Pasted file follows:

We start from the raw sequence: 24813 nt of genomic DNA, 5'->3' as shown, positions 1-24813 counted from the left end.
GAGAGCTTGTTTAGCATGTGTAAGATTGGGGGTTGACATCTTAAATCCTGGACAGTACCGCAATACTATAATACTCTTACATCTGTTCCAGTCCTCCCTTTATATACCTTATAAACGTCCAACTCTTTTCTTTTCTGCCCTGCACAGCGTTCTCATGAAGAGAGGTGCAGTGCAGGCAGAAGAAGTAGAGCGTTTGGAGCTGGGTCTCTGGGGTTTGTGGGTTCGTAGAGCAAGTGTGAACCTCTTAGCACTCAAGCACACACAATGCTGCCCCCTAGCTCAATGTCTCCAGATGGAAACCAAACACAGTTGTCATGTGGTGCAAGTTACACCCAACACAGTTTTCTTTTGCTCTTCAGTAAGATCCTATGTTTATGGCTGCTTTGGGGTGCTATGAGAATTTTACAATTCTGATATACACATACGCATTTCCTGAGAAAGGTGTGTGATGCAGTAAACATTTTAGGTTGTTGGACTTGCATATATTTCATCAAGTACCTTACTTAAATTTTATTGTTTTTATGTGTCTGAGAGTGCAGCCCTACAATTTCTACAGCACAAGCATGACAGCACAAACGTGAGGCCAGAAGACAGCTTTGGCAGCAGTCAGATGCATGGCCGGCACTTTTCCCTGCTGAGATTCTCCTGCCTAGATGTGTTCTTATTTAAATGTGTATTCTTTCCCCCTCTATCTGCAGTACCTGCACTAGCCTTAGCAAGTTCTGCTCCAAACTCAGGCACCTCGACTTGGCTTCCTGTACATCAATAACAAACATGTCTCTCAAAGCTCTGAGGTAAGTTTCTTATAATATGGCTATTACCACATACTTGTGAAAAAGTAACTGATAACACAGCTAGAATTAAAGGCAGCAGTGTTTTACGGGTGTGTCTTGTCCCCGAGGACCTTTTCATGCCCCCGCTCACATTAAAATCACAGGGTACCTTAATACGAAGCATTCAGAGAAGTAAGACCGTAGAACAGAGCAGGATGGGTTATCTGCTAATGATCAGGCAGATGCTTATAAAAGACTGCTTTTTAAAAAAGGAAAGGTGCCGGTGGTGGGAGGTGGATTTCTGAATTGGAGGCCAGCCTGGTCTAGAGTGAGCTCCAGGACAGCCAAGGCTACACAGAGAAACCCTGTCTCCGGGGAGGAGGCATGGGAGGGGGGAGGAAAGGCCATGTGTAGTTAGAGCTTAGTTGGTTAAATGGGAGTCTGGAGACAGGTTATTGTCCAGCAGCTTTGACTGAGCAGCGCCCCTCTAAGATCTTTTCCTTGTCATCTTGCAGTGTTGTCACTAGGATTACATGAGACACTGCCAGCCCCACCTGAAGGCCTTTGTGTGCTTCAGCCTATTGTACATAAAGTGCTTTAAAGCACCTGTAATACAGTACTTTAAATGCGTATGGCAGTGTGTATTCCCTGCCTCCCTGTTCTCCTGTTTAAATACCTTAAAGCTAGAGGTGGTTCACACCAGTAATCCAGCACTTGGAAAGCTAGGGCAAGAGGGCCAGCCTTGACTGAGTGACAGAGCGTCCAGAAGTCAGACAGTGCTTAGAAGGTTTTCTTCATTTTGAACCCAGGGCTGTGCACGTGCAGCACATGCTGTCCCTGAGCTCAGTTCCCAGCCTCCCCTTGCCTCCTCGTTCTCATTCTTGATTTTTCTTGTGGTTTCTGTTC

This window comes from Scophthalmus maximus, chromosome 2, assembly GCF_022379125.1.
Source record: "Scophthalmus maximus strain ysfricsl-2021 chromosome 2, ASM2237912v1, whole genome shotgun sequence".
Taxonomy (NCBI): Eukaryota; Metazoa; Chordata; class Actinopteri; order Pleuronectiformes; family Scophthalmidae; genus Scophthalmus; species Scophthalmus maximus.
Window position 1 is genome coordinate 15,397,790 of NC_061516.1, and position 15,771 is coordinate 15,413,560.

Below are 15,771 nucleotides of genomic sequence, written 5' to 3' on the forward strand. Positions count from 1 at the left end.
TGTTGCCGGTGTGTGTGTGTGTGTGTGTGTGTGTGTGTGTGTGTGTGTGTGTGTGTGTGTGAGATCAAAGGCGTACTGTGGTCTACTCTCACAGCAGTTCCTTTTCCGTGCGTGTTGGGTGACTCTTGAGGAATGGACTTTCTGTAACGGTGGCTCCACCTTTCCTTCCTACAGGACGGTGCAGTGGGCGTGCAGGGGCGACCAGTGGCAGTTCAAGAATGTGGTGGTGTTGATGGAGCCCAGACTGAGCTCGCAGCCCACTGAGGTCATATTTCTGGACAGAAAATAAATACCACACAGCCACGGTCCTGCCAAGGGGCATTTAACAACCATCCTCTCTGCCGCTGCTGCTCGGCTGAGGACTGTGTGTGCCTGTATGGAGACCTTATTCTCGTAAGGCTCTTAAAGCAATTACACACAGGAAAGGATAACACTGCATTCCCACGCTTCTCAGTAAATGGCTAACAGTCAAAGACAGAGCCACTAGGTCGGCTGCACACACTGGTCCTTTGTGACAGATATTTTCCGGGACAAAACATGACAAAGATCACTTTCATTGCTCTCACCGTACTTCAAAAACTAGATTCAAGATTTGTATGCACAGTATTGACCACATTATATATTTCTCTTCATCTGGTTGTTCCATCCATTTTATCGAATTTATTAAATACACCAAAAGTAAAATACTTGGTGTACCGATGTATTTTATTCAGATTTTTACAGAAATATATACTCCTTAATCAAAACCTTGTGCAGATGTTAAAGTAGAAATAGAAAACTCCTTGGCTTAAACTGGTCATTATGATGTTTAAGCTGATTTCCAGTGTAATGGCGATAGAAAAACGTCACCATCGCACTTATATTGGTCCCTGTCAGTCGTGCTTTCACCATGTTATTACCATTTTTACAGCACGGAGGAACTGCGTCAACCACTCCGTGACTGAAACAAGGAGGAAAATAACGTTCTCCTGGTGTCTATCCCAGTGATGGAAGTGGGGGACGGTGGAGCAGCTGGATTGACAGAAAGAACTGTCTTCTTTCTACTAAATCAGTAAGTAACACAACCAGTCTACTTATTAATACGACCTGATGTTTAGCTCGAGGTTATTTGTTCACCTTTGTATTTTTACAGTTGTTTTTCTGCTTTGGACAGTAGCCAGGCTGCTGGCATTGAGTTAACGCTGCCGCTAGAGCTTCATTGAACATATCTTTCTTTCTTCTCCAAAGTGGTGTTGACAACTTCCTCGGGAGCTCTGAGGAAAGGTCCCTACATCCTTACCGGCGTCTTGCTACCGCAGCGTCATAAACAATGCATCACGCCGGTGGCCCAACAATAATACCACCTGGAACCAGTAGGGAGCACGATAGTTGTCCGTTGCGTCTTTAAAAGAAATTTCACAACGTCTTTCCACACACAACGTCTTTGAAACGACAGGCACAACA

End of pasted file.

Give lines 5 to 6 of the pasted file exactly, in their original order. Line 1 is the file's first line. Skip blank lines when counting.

Taxonomy (NCBI): Eukaryota; Metazoa; Chordata; class Actinopteri; order Pleuronectiformes; family Scophthalmidae; genus Scophthalmus; species Scophthalmus maximus.
Window position 1 is genome coordinate 15,397,790 of NC_061516.1, and position 15,771 is coordinate 15,413,560.